The free space path loss (Lfs) listed above defines the expected loss along the propagation path between the two antennas of the transmitting and receiving devices. The path loss in air depends on the frequency and distance between the two devices:
The terms in this equation are defined as:
- FSPL - Free space path loss, measured in dB
- d - Line-of-sight distance between the transmitter and receiver, measured in km
- f - The carrier frequency for the transmitted signal, measured in MHz
This equation does not account for important factors in propagation, such as absorption or scattering losses through air, or the presence of any obstructions along the propagation path (such as buildings). These factors can significantly increase the free space path loss.
To get a quick and easy estimate of the link budget in your system, I've created the following calculator that includes all lossy factors in a typical link between two devices. This calculator returns the estimated signal strength that arrives at the receiver, in dBm. The power output here follows the definition given above: it refers to the power given to the antenna that would have been radiated isotropically (with antenna gain = 0 dBi), but instead could be focused with a directional antenna. Remember, antenna gain is directional, so your calculation will only be valid along certain directions.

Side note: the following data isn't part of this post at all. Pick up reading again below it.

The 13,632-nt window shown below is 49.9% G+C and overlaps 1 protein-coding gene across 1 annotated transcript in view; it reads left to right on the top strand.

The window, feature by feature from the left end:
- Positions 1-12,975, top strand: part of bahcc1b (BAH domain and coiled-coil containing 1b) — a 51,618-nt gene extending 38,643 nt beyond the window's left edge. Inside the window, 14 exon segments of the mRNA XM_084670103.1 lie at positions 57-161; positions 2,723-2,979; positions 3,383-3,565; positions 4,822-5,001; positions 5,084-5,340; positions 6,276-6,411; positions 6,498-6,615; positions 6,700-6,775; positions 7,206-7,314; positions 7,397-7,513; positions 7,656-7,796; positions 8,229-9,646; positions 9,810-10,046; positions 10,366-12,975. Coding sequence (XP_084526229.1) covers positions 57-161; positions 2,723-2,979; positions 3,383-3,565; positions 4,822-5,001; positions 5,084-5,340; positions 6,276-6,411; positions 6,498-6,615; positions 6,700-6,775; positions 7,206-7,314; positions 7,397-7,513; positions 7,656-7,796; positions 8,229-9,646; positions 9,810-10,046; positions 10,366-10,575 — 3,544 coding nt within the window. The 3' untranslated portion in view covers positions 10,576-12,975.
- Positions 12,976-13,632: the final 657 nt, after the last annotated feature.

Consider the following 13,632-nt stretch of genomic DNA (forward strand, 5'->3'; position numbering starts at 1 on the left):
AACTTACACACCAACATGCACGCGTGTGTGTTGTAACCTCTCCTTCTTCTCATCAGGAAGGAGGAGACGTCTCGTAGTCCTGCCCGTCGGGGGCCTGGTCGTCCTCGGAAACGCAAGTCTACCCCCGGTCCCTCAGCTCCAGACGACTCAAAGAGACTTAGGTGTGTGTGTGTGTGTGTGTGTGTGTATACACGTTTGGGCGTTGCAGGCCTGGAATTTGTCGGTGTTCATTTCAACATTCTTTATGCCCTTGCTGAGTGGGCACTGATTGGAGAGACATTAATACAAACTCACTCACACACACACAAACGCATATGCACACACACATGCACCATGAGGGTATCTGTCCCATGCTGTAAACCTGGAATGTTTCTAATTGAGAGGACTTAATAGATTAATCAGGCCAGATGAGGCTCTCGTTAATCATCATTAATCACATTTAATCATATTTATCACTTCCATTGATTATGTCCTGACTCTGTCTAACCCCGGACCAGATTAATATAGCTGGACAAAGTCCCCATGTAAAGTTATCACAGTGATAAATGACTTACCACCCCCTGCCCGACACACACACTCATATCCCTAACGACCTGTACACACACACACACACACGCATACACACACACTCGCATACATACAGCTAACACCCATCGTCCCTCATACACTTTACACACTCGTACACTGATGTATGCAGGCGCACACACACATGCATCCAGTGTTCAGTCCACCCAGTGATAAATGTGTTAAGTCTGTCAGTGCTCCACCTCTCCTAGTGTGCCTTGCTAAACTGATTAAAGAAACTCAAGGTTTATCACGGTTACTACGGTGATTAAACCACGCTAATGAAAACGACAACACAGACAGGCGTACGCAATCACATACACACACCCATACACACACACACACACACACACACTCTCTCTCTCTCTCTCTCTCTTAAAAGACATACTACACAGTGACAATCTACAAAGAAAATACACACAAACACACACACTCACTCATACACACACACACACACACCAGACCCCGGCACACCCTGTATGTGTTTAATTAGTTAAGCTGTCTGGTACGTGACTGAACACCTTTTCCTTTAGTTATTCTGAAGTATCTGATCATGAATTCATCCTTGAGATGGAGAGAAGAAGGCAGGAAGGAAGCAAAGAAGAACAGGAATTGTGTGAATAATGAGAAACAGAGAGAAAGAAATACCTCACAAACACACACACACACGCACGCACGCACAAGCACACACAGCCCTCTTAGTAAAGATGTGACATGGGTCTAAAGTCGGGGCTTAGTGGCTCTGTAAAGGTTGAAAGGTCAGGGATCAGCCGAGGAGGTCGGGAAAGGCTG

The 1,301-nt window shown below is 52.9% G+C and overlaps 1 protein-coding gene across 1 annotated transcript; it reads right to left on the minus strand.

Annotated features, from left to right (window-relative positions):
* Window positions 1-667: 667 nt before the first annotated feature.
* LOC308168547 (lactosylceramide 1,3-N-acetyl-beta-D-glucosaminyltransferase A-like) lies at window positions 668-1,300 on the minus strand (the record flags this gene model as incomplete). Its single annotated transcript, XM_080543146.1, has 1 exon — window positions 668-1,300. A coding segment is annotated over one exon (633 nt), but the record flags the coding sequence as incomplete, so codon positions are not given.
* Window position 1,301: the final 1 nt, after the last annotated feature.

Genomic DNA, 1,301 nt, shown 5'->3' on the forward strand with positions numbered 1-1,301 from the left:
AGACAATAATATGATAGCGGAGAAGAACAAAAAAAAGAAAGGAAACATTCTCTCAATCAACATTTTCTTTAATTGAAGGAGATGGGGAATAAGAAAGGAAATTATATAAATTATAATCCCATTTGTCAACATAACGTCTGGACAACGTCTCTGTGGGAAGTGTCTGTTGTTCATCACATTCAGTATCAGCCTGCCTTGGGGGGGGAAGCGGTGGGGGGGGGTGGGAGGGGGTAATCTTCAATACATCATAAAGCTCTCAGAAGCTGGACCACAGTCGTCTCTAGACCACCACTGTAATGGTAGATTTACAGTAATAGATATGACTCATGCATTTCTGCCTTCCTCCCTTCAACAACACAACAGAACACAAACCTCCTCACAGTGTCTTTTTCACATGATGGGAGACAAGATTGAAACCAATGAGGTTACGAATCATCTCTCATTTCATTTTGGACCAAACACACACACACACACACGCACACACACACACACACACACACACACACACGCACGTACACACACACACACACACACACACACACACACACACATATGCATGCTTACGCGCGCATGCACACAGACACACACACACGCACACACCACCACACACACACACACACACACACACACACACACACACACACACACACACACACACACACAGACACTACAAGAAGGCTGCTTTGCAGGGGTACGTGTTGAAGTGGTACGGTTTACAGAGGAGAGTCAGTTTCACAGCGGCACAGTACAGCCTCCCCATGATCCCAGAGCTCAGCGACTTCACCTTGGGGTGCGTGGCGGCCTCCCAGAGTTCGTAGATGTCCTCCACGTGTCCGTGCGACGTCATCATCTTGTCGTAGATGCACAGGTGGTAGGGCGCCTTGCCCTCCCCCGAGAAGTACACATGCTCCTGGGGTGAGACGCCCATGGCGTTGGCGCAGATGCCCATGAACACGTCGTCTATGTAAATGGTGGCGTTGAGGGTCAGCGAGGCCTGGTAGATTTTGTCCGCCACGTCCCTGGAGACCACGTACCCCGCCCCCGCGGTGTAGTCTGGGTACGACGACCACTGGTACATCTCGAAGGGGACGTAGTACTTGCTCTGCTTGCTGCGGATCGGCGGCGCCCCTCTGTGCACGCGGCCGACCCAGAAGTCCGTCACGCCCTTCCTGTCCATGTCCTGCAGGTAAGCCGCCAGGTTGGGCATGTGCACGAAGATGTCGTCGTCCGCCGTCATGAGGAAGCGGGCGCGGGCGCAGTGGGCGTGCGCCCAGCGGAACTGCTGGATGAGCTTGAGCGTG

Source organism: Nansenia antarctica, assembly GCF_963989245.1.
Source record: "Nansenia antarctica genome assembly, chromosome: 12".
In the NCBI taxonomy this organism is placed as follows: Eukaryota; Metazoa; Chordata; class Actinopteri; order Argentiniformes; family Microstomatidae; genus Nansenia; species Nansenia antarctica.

The calculator uses positive sign convention, as defined in the formula shown above.
The result can then be compared with the receiver's sensitivity rating. If the calculated result is less than the receiver sensitivity, then the losses in the system should be reduced, the gains should be increased, or the devices should be brought closer together.
When it is found that the system's link budget value as calculated above is too low, the link budget needs to be increased so that the receiver in your device can read the received signal. The simplest way to increase the power sensed at the receiver is to apply changes to the PCB and the RF front end:
- Apply amplification between the transmitter and the antenna (or between antenna and receiver)
- Use lower loss materials
- Use an antenna with higher gain (directivity)
- Place the devices closer together (reduce d)
- Change the stackup to reduce losses on controlled impedance lines
Some designers will start by trying to decrease losses on the PCB by using a lower-loss material. In sub-GHz ranges, the material loss will already be very small (both from the dielectrics and from copper, as I've shown in this article on copper roughness). At higher frequencies (above 5 GHz), low loss materials (both copper and dielectrics) can have a substantial effect on decreasing losses in the RF signal chain.
There is a tendency in some RF applications to simply accept the amplification that is built into the transmitting device. These devices have a power amplifier built into them that sets the power output to the value that is supplied in the component datasheet. These amplifiers are often running near saturation and there can be some harmonic content with intermodulation products present on the signal. When designing a signal chain, an amplifier can be placed in the signal chain that will provide extra amplification along the signal path, and this will increase the amount of power sent to the antenna.